Kwast commanded at the squadron, group and wing levels, including the 47th Operations Group at Laughlin Air Force Base, Texas, and the 4th Fighter Wing at Seymour Johnson AFB, North Carolina. He also served as the deputy director for Colonel Matters, Air Force Senior Leader Management Office, Washington, D.C., and as the commander, 455th Air Expeditionary Wing, Bagram Airfield, Afghanistan. General Kwast was the deputy director for Politico-Military Affairs for Europe, NATO and Russia, Strategic Plans and Policy Directorate, Joint Staff, the Pentagon, Arlington, Va. Prior to his current assignment, General Kwast was the Commander and President, Air University, Maxwell AFB, Alabama. He has more than 3,300 flying hours, including more than 650 combat hours during operations Desert Shield, Desert Storm, Southern Watch, Allied Force and Enduring Freedom.[3]

Dates of promotion[edit]

Kwast was nominated for appointment to the rank of lieutenant general by the president on August 1, 2014.[4] He was promoted to Lieutenant General November 10, 2014.[5] Kwast was nominated for appointment to the rank of major general by the president on May 3, 2011.[6] He was promoted to major general May 4, 2012.[7] On July 31, 2009 Kwast was promoted to the grade of brigadier general at Bagram Airfield, Afghanistan.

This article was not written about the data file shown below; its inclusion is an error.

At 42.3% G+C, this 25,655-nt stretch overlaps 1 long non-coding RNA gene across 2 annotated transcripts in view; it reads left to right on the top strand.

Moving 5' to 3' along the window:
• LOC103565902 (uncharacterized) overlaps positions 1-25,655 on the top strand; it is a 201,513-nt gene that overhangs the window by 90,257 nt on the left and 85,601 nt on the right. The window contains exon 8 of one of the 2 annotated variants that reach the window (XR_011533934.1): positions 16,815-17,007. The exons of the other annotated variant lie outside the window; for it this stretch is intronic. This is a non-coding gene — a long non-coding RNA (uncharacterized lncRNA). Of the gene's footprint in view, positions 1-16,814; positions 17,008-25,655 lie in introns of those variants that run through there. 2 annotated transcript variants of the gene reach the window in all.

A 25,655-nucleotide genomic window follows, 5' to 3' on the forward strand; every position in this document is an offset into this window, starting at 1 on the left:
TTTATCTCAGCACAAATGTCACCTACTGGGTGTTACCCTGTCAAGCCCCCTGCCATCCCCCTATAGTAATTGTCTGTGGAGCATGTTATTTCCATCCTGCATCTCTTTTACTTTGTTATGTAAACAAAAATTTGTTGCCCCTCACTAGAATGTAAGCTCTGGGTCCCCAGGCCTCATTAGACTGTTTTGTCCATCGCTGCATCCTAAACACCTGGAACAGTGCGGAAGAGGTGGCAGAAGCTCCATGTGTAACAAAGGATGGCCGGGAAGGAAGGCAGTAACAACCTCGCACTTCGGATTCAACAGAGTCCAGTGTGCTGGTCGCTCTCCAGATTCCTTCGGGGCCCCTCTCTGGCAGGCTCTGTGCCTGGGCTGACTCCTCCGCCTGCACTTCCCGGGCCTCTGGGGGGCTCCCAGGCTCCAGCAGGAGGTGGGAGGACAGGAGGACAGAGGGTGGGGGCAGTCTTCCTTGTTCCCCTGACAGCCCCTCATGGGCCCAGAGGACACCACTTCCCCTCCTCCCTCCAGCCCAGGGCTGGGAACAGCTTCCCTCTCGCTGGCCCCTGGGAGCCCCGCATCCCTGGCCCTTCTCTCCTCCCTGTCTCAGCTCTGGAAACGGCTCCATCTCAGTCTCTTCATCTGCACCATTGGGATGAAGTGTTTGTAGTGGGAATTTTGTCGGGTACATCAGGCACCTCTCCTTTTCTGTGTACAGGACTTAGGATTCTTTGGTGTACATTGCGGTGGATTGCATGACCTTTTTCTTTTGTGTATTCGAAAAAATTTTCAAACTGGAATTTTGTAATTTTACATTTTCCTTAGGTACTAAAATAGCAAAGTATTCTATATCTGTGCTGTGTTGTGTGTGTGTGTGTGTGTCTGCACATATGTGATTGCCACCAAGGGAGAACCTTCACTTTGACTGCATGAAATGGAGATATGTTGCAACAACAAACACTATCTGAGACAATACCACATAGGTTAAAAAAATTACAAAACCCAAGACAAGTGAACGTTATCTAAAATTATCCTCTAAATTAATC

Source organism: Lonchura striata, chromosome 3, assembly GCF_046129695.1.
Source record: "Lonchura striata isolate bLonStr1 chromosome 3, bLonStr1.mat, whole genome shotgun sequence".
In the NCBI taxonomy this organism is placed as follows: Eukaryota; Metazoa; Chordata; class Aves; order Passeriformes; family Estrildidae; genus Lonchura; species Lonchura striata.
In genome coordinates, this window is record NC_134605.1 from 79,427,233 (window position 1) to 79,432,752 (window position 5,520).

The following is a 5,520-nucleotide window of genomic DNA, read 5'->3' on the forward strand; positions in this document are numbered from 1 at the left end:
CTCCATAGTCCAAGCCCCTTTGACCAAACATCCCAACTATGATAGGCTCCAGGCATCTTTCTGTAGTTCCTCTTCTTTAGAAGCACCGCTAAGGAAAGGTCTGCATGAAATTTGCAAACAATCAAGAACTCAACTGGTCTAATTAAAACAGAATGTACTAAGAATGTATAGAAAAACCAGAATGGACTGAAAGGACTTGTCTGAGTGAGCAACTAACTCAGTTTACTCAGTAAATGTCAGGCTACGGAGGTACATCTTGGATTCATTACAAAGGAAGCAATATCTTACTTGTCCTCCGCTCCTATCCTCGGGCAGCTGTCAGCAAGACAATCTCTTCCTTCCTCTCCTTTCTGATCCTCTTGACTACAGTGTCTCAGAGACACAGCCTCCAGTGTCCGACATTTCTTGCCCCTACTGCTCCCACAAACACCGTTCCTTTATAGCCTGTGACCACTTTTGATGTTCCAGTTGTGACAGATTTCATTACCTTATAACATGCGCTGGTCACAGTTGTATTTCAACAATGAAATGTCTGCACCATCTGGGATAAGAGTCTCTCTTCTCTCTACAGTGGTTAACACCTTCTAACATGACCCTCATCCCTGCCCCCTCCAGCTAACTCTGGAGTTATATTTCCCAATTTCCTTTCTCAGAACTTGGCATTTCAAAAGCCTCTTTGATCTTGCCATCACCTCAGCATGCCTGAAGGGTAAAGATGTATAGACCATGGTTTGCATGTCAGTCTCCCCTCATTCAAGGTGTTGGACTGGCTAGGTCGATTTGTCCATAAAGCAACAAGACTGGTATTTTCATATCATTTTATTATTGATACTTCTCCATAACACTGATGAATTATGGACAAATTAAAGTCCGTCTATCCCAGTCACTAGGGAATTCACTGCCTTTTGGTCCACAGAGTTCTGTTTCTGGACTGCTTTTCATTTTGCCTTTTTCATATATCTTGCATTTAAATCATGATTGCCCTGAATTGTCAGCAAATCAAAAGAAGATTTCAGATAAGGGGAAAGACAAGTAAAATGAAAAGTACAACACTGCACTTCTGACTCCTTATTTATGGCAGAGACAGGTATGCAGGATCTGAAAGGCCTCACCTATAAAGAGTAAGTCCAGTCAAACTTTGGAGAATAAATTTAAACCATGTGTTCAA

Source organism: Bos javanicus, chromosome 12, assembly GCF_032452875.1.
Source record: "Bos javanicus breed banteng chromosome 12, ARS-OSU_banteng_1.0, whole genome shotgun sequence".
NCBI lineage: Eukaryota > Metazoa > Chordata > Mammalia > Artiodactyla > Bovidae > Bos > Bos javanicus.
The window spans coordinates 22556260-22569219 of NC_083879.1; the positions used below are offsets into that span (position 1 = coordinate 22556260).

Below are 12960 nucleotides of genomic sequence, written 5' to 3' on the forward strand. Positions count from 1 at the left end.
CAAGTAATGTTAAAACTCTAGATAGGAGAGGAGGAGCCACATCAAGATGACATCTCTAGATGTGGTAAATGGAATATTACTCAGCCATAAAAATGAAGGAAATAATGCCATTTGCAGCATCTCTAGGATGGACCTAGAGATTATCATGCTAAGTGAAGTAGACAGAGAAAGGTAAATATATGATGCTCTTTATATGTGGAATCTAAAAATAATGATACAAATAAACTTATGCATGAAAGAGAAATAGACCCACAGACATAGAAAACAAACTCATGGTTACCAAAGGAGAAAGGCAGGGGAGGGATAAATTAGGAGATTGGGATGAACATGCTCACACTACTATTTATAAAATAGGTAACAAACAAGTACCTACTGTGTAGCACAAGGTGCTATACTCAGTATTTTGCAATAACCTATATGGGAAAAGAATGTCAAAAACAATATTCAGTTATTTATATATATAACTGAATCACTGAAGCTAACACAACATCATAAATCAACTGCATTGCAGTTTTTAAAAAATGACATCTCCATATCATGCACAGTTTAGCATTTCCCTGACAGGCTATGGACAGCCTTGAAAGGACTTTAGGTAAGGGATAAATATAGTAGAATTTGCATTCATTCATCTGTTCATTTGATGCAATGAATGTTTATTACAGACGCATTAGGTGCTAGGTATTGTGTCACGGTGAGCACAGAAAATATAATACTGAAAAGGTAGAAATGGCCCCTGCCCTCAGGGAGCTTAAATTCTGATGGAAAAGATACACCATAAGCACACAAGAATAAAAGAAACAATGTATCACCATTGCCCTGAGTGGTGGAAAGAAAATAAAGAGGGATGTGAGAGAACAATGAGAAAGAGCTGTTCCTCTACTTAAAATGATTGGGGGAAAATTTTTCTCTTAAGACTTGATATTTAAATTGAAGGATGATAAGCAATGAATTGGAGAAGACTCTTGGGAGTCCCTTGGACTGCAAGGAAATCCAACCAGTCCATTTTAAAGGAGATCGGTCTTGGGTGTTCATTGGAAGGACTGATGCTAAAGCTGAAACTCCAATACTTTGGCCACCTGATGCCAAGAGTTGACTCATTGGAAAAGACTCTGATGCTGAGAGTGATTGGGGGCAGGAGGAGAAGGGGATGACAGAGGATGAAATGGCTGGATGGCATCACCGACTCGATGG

US-O9 insignia.svg Lieutenant General November 10, 2014
US-O8 insignia.svg Major General May 4, 2012
US-O7 insignia.svg Brigadier General July 31, 2009
US-O6 insignia.svg Colonel August 1, 2003
US-O5 insignia.svg Lieutenant Colonel July 1, 1999
US-O4 insignia.svg Major August 1, 1996
US-O3 insignia.svg Captain May 28, 1990
US-O2 insignia.svg First Lieutenant May 28, 1988
US-O1 insignia.svg Second Lieutenant May 28, 1986



Awards and decorations[edit]

COMMAND PILOT WINGS.png US Air Force Command Pilot Badge